Cinema of sin: London's old Scala picturehouse

The antics were X-rated – on screen and in the audience. Tony Paley remembers the sleazy heyday of London's Scala cinema

The Scala cinema is dead: long live the Scala. The last ticket stub at London's legendary picture house was torn 18 years ago, but like the zombies that often haunted its screen, its influence on movie culture refuses to die.

A seven-week celebration of the cinema, reliving its famous all-nighters and trash/horror/arthouse double and triple bills, begins later this month. The Scala Forever season will feature 111 films screened at 26 London venues, some of them selected and introduced by the film industry people who frequented what became known as the Sodom Odeon in the 80s and early 90s. (Highlights include Tilda Swinton introducing The Life and Death of Colonel Blimp, which she first saw at the Scala.)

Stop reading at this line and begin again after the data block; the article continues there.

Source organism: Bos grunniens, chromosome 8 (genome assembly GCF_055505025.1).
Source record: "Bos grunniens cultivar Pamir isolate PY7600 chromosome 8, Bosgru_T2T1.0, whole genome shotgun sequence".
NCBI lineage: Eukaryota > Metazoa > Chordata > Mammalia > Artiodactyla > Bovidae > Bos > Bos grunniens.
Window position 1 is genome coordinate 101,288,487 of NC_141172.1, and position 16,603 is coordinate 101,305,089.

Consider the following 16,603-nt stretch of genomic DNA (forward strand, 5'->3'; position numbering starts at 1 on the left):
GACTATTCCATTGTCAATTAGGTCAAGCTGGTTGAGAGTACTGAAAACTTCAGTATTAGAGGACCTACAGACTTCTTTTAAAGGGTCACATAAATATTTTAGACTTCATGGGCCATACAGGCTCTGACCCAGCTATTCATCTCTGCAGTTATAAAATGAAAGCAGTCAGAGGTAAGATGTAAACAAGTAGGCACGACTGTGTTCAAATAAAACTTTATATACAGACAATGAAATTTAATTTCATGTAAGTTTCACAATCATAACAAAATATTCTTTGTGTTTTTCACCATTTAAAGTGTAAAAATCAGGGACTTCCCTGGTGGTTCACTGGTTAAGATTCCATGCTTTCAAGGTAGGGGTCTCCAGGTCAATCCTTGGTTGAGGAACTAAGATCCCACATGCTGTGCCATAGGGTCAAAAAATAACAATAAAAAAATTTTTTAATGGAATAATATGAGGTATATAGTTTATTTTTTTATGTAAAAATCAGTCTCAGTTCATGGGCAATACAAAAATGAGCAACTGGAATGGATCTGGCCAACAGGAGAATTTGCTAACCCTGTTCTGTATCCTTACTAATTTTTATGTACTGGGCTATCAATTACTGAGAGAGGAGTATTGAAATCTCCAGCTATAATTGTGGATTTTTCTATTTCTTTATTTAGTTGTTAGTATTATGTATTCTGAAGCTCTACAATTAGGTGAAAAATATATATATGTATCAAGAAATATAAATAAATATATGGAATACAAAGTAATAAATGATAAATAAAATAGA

As well as celebrating the King's Cross venue, organisers hope to draw attention to some of the cinemas,
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